Ambrosia, how did you find the book dehumanizing? (Unless you were just referring to what you wrote about the ways Pi himself became more animal-like . . . I originally took your comment to mean that the book had a dehumanizing effect on you in some way, but that's probably not what you meant at all!)
    "Tell me, are you incapable of restraining yourself, or do you take pride in being an insufferable know-it-all?"

    "Honey Badger don't care!"
  • AmbrosiaAmbrosia Posts: 60Registered Users
    fig jam wrote:
    Ambrosia, how did you find the book dehumanizing? (Unless you were just referring to what you wrote about the ways Pi himself became more animal-like . . . I originally took your comment to mean that the book had a dehumanizing effect on you in some way, but that's probably not what you meant at all!)


    I thought the author dehumanized Pi...and in doing so pushes the reader to venture out of a comfort zone. Martel deprives Pi of human qualities, such as compassion and civility, in a manner very opposite of Pi's personality on dry ground. Additionally, because the author so fluidly and convincingly stripes Pi of some of the most essential qualities that separate man from animal, it pushed me, as the reader, to realize how easily any human, even I, can become animalistic. ...a thought that does not set too well with me...and perhaps not too many others enveloped in modern civilized cultures. These elements of the book I found rather dark.
  • fig jamfig jam Posts: 2,555Registered Users
    Yes, I see what you mean. I am definitely going to reread with your comments in mind.

    For some reason, that wasn't the theme that caught my attention as much, but it was a strong current in the book. It is an idea that makes me uncomfortable emotionally but that I think I have long accepted (or at least realized) intellectually -- that given the right set of circumstances (extreme as those might need to be) we are capable of almost anything.

    Pi is so touchingly human on "dry ground," as you say, that I think I never lost sight of that element in him. But as I reread it from this new approach, I think I will pick up on his dehumanization more acutely. For some reason, the passages about the floating island come to mind.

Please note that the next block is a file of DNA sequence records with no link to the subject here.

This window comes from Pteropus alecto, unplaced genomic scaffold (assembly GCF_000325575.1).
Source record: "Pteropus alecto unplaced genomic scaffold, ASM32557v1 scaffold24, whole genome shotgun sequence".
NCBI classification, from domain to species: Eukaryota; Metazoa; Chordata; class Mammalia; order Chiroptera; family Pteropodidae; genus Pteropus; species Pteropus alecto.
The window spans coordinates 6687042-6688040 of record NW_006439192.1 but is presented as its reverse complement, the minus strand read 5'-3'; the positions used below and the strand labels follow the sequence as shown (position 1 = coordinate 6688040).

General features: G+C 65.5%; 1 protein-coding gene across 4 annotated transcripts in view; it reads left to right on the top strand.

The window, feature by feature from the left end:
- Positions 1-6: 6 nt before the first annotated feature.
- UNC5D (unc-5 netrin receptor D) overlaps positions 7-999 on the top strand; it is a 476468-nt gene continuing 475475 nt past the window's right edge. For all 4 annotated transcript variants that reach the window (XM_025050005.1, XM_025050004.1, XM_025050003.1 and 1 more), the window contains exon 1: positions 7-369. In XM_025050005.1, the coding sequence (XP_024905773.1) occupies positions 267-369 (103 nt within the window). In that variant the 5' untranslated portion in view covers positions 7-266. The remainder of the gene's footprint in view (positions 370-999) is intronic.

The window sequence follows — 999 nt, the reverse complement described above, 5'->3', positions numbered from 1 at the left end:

"Tell me, are you incapable of restraining yourself, or do you take pride in being an insufferable know-it-all?"

    "Honey Badger don't care!"
  • AmbrosiaAmbrosia Posts: 60Registered Users
    fig jam wrote:
    For some reason, the passages about the floating island come to mind.

    those chapters, where he is on the floating island, are definitely some of the most interesting parts of the book. the island seems so pure and harmonious (no animals are killed, no bloodshed, only meek creatures everywhere)....but when Pi discovered the teeth wrapped up in the leaves, :shock: i was completely thrown off. a seemingly peaceful and nonviolent island is in fact the exact opposite!! the rest of the story moves along very incrementally, but this part threw me for a loop.
  • fig jamfig jam Posts: 2,555Registered Users
    Yes! At first I found the island interlude jarring (even before the discovery of the teeth) -- a sudden change in tempo and mood. The real loss of innocence seems clearest to me here in this Garden of Eden scenario. The thing you feed on, feeds on you . . .
    "Tell me, are you incapable of restraining yourself, or do you take pride in being an insufferable know-it-all?"

    "Honey Badger don't care!"

Leave a Comment

BoldItalicStrikethroughOrdered listUnordered list
Emoji
Image
Align leftAlign centerAlign rightToggle HTML viewToggle full pageToggle lights
Drop image/file